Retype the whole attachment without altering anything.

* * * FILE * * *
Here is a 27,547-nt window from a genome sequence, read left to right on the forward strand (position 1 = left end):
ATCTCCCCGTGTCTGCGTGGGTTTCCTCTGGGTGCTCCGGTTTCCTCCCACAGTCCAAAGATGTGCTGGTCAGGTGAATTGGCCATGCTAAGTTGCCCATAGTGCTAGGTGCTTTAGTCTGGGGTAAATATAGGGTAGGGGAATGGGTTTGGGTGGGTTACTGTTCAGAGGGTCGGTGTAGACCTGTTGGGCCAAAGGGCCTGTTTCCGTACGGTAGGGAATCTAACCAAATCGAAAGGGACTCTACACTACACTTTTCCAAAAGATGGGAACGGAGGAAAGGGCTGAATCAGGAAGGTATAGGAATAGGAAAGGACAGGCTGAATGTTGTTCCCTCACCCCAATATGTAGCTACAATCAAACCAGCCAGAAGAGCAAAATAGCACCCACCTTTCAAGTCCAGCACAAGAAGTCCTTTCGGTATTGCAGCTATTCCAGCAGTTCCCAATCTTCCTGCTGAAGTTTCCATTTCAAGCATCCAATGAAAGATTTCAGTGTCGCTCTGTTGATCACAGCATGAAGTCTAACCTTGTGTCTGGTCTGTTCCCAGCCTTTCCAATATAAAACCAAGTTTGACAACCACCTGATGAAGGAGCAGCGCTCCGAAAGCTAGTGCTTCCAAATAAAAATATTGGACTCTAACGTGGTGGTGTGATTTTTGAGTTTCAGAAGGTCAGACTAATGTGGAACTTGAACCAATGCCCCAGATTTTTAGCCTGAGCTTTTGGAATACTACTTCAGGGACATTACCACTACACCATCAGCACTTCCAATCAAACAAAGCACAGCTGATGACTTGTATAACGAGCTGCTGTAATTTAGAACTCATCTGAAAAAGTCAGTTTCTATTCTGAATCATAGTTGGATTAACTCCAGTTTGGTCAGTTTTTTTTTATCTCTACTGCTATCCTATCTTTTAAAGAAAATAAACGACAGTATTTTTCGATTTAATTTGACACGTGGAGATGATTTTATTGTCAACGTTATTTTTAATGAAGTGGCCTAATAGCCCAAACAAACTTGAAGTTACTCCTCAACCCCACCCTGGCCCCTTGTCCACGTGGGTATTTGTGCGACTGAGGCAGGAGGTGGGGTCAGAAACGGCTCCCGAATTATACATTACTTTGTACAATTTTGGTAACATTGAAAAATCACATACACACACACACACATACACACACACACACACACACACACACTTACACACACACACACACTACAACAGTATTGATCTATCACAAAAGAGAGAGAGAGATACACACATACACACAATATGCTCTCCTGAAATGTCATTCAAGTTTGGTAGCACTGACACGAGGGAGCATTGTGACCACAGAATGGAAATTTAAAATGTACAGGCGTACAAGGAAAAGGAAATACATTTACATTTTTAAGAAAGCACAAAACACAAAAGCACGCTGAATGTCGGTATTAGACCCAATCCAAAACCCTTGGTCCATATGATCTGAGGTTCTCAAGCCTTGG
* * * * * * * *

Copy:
Here is a 27,547-nt window from a genome sequence, read left to right on the forward strand (position 1 = left end):
ATCTCCCCGTGTCTGCGTGGGTTTCCTCTGGGTGCTCCGGTTTCCTCCCACAGTCCAAAGATGTGCTGGTCAGGTGAATTGGCCATGCTAAGTTGCCCATAGTGCTAGGTGCTTTAGTCTGGGGTAAATATAGGGTAGGGGAATGGGTTTGGGTGGGTTACTGTTCAGAGGGTCGGTGTAGACCTGTTGGGCCAAAGGGCCTGTTTCCGTACGGTAGGGAATCTAACCAAATCGAAAGGGACTCTACACTACACTTTTCCAAAAGATGGGAACGGAGGAAAGGGCTGAATCAGGAAGGTATAGGAATAGGAAAGGACAGGCTGAATGTTGTTCCCTCACCCCAATATGTAGCTACAATCAAACCAGCCAGAAGAGCAAAATAGCACCCACCTTTCAAGTCCAGCACAAGAAGTCCTTTCGGTATTGCAGCTATTCCAGCAGTTCCCAATCTTCCTGCTGAAGTTTCCATTTCAAGCATCCAATGAAAGATTTCAGTGTCGCTCTGTTGATCACAGCATGAAGTCTAACCTTGTGTCTGGTCTGTTCCCAGCCTTTCCAATATAAAACCAAGTTTGACAACCACCTGATGAAGGAGCAGCGCTCCGAAAGCTAGTGCTTCCAAATAAAAATATTGGACTCTAACGTGGTGGTGTGATTTTTGAGTTTCAGAAGGTCAGACTAATGTGGAACTTGAACCAATGCCCCAGATTTTTAGCCTGAGCTTTTGGAATACTACTTCAGGGACATTACCACTACACCATCAGCACTTCCAATCAAACAAAGCACAGCTGATGACTTGTATAACGAGCTGCTGTAATTTAGAACTCATCTGAAAAAGTCAGTTTCTATTCTGAATCATAGTTGGATTAACTCCAGTTTGGTCAGTTTTTTTTTATCTCTACTGCTATCCTATCTTTTAAAGAAAATAAACGACAGTATTTTTCGATTTAATTTGACACGTGGAGATGATTTTATTGTCAACGTTATTTTTAATGAAGTGGCCTAATAGCCCAAACAAACTTGAAGTTACTCCTCAACCCCACCCTGGCCCCTTGTCCACGTGGGTATTTGTGCGACTGAGGCAGGAGGTGGGGTCAGAAACGGCTCCCGAATTATACATTACTTTGTACAATTTTGGTAACATTGAAAAATCACATACACACACACACACATACACACACACACACACACACACACACTTACACACACACACACACTACAACAGTATTGATCTATCACAAAAGAGAGAGAGAGATACACACATACACACAATATGCTCTCCTGAAATGTCATTCAAGTTTGGTAGCACTGACACGAGGGAGCATTGTGACCACAGAATGGAAATTTAAAATGTACAGGCGTACAAGGAAAAGGAAATACATTTACATTTTTAAGAAAGCACAAAACACAAAAGCACGCTGAATGTCGGTATTAGACCCAATCCAAAACCCTTGGTCCATATGATCTGAGGTTCTCAAGCCTTGG